"Paglu" was a super-hit, so people expected a different film from Dev. Now here's the challenge: Should I consider "Romeo" as a hardcore commercial film or should I consider it as an offbeat cinema? There's this dilemma as the movie begins as a commercial film but continues into almost an offbeat film.
To be precise, "Romeo" Dev starts as a lover but the story turns into a drama ending with the ultimate re-union of his separated parents. Why is this union important? Coz his love, Pooja (played by Subhashree) has a father who wants her husband to be "perfect" and believes that he whose parents are separated, will not understand the true essence of love.
The story covers a variety of genres like romance, comedy, drama, etc. but exclusively lacks action as when Dev tries to beat the goons, he's always called by Pooja to stop! Anyway, maybe action would have removed the "offbeat" tag from this movie and the director did an intelligent job as he tried to present this movie differently.
It is again one of those films that require strong acting skills. Dev, I should say, had been a strong actor, and here also he is good. Subhashree is a treat - she has excelled herself, both acting wise and appearance wise. Labony and Sabyasachi deliver stellar performances. But Biswajit is completely wasted. Partha Sarathi Mukherjee is good in some places but not uniformly. Perhaps everything coming out of his mouth should not be a joke! A man cannot joke the whole day!!
Coming to romance, it is one of those conflicting family dramas where the lovers get angry at each other followed by obvious re-unions. But here, the lovebirds try their best to unite Dev's parents so that their marriage can be successful. Now, I must say, the innovative techniques adopted by them, and their hilarious failure along with Dev's comedy expressions will not fail to brighten your face with a smile. Romance is obviously there, it contributes 80% to the movie. There is enough space for romance and it has been well-performed. Like Dev's touching Subhashree's face to forget his deep sorrows...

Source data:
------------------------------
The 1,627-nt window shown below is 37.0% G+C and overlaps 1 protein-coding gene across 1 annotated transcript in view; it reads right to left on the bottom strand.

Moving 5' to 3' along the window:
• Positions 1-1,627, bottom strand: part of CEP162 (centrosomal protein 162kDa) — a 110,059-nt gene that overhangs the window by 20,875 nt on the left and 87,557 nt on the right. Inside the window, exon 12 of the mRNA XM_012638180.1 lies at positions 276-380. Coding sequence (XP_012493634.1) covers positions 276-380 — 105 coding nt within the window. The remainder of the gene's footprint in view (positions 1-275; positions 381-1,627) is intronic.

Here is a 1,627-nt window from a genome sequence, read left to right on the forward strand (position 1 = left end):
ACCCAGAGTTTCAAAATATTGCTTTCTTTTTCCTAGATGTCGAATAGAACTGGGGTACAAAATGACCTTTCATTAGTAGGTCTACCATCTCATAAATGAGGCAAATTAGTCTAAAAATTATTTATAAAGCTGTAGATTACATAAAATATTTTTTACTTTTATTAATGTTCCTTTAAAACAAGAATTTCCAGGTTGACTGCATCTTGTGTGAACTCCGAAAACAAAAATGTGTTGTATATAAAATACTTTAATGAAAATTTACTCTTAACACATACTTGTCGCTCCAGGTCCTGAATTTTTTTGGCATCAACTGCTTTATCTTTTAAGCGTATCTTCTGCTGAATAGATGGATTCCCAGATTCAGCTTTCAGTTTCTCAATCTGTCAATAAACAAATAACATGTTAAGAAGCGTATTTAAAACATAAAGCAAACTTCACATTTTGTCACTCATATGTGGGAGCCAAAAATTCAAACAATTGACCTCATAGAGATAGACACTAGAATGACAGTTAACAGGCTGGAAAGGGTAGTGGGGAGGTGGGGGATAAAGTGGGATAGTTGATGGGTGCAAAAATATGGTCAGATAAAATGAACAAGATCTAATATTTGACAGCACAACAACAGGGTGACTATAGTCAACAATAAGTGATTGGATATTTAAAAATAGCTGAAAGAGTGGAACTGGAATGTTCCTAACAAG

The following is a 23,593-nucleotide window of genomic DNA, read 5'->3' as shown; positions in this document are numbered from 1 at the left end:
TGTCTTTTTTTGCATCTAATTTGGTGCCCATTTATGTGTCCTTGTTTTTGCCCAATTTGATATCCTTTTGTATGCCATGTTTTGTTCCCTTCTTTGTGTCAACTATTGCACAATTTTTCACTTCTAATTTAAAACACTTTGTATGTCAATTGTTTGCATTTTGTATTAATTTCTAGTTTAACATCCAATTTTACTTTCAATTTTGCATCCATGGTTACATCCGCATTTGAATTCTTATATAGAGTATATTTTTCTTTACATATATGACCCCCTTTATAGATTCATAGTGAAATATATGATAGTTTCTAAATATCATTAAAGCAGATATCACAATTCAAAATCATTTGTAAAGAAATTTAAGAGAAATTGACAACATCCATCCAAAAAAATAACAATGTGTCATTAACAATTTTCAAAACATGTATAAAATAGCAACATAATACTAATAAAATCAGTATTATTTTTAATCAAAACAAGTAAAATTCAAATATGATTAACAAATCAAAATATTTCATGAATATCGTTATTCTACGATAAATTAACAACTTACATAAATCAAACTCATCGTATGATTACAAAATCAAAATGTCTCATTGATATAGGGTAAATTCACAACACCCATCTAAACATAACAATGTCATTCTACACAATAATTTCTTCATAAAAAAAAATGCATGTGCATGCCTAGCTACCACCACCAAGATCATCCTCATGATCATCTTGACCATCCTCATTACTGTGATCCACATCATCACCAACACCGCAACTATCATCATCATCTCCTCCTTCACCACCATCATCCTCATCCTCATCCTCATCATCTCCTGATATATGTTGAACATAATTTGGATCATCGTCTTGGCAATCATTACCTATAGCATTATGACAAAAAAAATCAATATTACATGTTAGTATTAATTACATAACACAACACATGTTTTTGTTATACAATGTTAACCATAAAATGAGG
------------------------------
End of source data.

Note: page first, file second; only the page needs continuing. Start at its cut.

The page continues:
Songs are very nice, but too many! Best ones are "Eta Ki Bhool", "Ghum Ghum Ei Chokhe" and "Mon Toke Dilam" which are romantic numbers. Title track is quite catchy and once again proves that Dev is by far the best dancer today in Bengali commercial cinema. The comedy song "Kobe Aibe Amar Pala Re" and sorrowful "Jai Pakhi Ure" are also very good.
Last, but not the least, Romeo delivers a strong social message. It's not the film you'll go to watch and then forget altogether. It teaches you to sacrifice for a relationship, to be responsible towards your parents and most importantly, to say "Sorry". Sabyasachi learnt it from Dev that a small apology can bond together a whole family.
I would say that performances are commendable, not the storyline. It drags in many places but perhaps that helps to prove how strong is Dev's energy and screen presence. His uniformly energetic performance prevents spectators from going out, at least. Kudos to Dev for this.
Script should have been "brighter". The writer could have used exciting expressions but okay! Offbeat cinemas need to lack pace!!
For the second time in his life, Dev has tried his hand in a parallel film (I would call this "half-parallel" rather as here the hero is just a supporting actor, the expressions matter) after "Dui Prithibi" (where Dev's Sibu was the offbeat character). And I would say he has tried his best and his performance, his attempts to impress the audience have not gone in vain - at least they have pleased us!
I personally feel Dev is a great potential actor and he has not been utilized by Bengali cinema to that extent. Like Prosenjit Chatterjee had to do commercial films so long till he got to work with Rituparno Ghose's "Chokher Bali".
Subhashree's chemistry with Dev is STUNNING! I think their magic will go a long way, provided better scripts come. I feel Bengal lacks good scripts. But thanks to the sincere performances and the message it conveys, Romeo will not be able to fade away from the public mind so easily.